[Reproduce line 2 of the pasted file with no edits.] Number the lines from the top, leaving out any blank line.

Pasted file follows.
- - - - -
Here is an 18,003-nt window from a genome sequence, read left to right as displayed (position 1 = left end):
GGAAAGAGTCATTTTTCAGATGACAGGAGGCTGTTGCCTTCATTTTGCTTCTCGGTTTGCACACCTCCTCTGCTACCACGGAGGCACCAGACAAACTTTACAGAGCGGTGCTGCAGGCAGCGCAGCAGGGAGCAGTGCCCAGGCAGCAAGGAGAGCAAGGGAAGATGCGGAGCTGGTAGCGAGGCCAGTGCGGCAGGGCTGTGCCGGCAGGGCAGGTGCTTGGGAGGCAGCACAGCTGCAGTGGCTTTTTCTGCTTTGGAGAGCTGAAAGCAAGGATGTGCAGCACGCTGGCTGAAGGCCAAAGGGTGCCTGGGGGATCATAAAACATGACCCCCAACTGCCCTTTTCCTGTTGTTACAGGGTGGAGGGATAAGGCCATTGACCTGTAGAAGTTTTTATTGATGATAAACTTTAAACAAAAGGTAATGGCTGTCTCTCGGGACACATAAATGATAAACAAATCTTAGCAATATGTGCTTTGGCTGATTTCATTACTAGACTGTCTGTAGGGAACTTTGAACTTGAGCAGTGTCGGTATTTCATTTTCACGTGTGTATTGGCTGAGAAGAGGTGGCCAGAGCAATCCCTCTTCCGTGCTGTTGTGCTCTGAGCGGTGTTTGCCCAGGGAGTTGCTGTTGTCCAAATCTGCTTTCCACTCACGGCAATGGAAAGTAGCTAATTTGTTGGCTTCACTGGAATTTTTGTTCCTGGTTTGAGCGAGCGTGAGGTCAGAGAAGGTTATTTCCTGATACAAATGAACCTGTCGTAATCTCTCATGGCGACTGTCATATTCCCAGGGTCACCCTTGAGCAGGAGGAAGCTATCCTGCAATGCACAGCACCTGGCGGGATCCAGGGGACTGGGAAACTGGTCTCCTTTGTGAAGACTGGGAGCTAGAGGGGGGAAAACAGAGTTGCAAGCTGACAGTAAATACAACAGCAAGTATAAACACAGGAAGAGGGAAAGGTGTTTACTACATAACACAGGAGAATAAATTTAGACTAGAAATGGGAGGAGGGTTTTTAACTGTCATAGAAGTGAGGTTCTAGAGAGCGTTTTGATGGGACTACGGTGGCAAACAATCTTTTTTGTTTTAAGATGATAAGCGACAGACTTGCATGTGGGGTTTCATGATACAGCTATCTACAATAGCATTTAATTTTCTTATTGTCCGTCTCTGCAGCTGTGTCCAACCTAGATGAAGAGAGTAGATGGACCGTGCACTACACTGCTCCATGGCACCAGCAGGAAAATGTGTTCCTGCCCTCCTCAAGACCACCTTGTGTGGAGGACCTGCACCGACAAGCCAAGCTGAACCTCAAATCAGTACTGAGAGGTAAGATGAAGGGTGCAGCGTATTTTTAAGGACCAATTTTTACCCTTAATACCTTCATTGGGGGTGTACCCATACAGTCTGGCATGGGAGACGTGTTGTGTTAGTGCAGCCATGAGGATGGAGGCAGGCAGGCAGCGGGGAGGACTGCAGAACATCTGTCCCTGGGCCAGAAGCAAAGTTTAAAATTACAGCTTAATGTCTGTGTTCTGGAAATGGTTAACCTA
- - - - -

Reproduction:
GGAAAGAGTCATTTTTCAGATGACAGGAGGCTGTTGCCTTCATTTTGCTTCTCGGTTTGCACACCTCCTCTGCTACCACGGAGGCACCAGACAAACTTTACAGAGCGGTGCTGCAGGCAGCGCAGCAGGGAGCAGTGCCCAGGCAGCAAGGAGAGCAAGGGAAGATGCGGAGCTGGTAGCGAGGCCAGTGCGGCAGGGCTGTGCCGGCAGGGCAGGTGCTTGGGAGGCAGCACAGCTGCAGTGGCTTTTTCTGCTTTGGAGAGCTGAAAGCAAGGATGTGCAGCACGCTGGCTGAAGGCCAAAGGGTGCCTGGGGGATCATAAAACATGACCCCCAACTGCCCTTTTCCTGTTGTTACAGGGTGGAGGGATAAGGCCATTGACCTGTAGAAGTTTTTATTGATGATAAACTTTAAACAAAAGGTAATGGCTGTCTCTCGGGACACATAAATGATAAACAAATCTTAGCAATATGTGCTTTGGCTGATTTCATTACTAGACTGTCTGTAGGGAACTTTGAACTTGAGCAGTGTCGGTATTTCATTTTCACGTGTGTATTGGCTGAGAAGAGGTGGCCAGAGCAATCCCTCTTCCGTGCTGTTGTGCTCTGAGCGGTGTTTGCCCAGGGAGTTGCTGTTGTCCAAATCTGCTTTCCACTCACGGCAATGGAAAGTAGCTAATTTGTTGGCTTCACTGGAATTTTTGTTCCTGGTTTGAGCGAGCGTGAGGTCAGAGAAGGTTATTTCCTGATACAAATGAACCTGTCGTAATCTCTCATGGCGACTGTCATATTCCCAGGGTCACCCTTGAGCAGGAGGAAGCTATCCTGCAATGCACAGCACCTGGCGGGATCCAGGGGACTGGGAAACTGGTCTCCTTTGTGAAGACTGGGAGCTAGAGGGGGGAAAACAGAGTTGCAAGCTGACAGTAAATACAACAGCAAGTATAAACACAGGAAGAGGGAAAGGTGTTTACTACATAACACAGGAGAATAAATTTAGACTAGAAATGGGAGGAGGGTTTTTAACTGTCATAGAAGTGAGGTTCTAGAGAGCGTTTTGATGGGACTACGGTGGCAAACAATCTTTTTTGTTTTAAGATGATAAGCGACAGACTTGCATGTGGGGTTTCATGATACAGCTATCTACAATAGCATTTAATTTTCTTATTGTCCGTCTCTGCAGCTGTGTCCAACCTAGATGAAGAGAGTAGATGGACCGTGCACTACACTGCTCCATGGCACCAGCAGGAAAATGTGTTCCTGCCCTCCTCAAGACCACCTTGTGTGGAGGACCTGCACCGACAAGCCAAGCTGAACCTCAAATCAGTACTGAGAGGTAAGATGAAGGGTGCAGCGTATTTTTAAGGACCAATTTTTACCCTTAATACCTTCATTGGGGGTGTACCCATACAGTCTGGCATGGGAGACGTGTTGTGTTAGTGCAGCCATGAGGATGGAGGCAGGCAGGCAGCGGGGAGGACTGCAGAACATCTGTCCCTGGGCCAGAAGCAAAGTTTAAAATTACAGCTTAATGTCTGTGTTCTGGAAATGGTTAACCTA